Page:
Friday, October 10, 2008

What Worries Me...

Yes, we're inundated with headlines about the global markets/credit crisis that have some variation of why we should be worried or how worried we should be.

And, yes, I feel a sense of dread when I bring up CNN about what will be the latest process story trying to contextualize just how bad it is.

But those stories are not the ones that make me feel the most dread about the future or the state of America.

The ones that make me feel the most dread are the ones where I hear about Sarah Palin saying that Barack Obama "pals around" with terrorists or that he isn't "one of us" (literally/Conservative Republican; code: White). Is it any surprise then that the tenor of Republican rallies has turned not just angry but ugly? That Republicans crowds have begun yelling "kill him" when Obama's name is mentioned at rallies? Is this just rhetoric? I don't think so. When people start treating a major party candidate as someone who is "not one of us" and who is "taking over our country [emphasis added]," I begin to worry that Sinclair Lewis was right when he wrote that anyone who thinks "It Can't Happen Here" is naive.

There's been smatterings of growing concern that a close election could spark "race riots" but isn't that code for "Black riots" in the media? Is anyone besides me concerned about "racist riots"? Because really, what I hear is a ratcheting of of the language of dehumanization, the use of words that help prepare for violence and incite violence by breaking down whatever innate psychological or spiritual deterrents against it there are and making it easier to contemplate by feeding the lie that its purported object isn't human (or one of us, or is a criminal or a terrorist) and therefore not deserving of the same basic human protections and freedoms we all are.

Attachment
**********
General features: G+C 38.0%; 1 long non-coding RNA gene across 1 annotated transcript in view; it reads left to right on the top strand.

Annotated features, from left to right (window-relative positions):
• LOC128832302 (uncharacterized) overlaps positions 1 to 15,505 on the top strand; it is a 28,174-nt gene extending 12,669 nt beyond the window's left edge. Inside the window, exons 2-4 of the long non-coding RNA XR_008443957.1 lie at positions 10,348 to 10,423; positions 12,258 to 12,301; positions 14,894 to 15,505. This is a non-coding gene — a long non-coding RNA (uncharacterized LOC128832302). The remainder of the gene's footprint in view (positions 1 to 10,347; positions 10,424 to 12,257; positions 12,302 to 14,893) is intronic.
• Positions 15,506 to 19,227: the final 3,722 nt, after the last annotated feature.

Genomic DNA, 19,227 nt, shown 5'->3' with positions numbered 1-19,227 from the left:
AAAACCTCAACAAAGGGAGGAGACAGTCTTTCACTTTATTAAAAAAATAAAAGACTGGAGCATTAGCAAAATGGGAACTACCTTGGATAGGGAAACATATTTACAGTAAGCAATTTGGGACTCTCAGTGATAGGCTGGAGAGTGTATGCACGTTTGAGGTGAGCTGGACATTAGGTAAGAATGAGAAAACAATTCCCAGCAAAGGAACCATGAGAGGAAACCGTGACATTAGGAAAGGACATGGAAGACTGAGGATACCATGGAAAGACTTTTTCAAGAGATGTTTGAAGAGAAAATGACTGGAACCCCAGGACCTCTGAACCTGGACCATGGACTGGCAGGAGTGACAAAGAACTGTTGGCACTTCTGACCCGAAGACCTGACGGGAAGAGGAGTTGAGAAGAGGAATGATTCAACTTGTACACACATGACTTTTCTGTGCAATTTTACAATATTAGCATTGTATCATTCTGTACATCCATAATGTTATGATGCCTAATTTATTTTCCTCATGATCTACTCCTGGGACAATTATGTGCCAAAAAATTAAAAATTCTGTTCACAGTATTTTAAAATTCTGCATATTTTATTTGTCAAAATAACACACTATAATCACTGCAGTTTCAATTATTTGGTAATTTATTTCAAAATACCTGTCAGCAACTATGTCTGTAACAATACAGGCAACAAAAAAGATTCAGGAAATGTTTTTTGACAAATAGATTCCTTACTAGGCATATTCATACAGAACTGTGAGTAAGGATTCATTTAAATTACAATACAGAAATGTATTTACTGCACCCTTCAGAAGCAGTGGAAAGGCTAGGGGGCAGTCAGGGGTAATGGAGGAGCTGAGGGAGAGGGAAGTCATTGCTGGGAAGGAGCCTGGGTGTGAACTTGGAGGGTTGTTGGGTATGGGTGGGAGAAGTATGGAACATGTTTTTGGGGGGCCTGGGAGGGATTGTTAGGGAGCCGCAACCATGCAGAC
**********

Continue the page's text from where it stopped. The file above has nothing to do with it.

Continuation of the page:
I don't support Senator John McCain or Governor Sarah Palin, but I would like to hope that they are honorable people who are appalled by some of their supporters' racist and fascist views rather than crass and desperate politicians who will justify them while standing behind a banner that says "Country First."

Over and over again, when reading or hearing my friends or acquaintances who support John McCain, I hear the word "honorable" attached to him and his service.

CNN reports:
And at a McCain rally in New Mexico on Monday, one supporter yelled out "terrorist" when McCain asked, "Who is the real Barack Obama?" McCain didn't respond.
Could you imagine if there were a predominantly African-American audience that screamed out that John McCain was a terrorist or yelled "kill her" when Sarah Palin was mentioned? And were Obama at such a rally and did not denounce it?

David Gergen said at CNN:

"There is this free floating sort of whipping around anger that could really lead to some violence. I think we're not far from that," he told CNN's Anderson Cooper on Thursday. "I really worry when we get people -- when you get the kind of rhetoric that you're getting at these rallies now. I think it's really imperative that the candidates try to calm people down."

If we've learned anything from the world politics of the last 100 years, it's that any two bit dictator can whip a crowd into a frenzy, but it takes a true leader of stature to talk back to his base and party when he disagrees with what they are doing.

Senator McCain, I implore you, for the good of the country we both love, to answer Gergen's call.

Put country first.

Act presidential--whether or not you get elected president.

Later edit...three sound bites on CNN showed McCain saying "you don't have to be scared," of an Obama presidency, McCain saying "no ma'am" to the woman who says Obama is an Arab, and saying that they need to be more respectful of Obama.

Good for him.

Yes, there is some inconsistency in stirring the pot with one hand (the ads) and calling for calm in the other, but overall I am grateful for Senator McCain doing the honorable thing in response to some of the rhetoric on the campaign trail getting out of hand.

And thanks to CNN for showing those clips and not just the earlier ones of McCain not responding. To see McCain booed at his own party rally for saying he admires Obama and respects his accomplishments shows he knows the political cost of doing the right thing and is doing it any way.

Well, not so fast.

This guy calls Obama a "hooligan" and McCain says "he's right."

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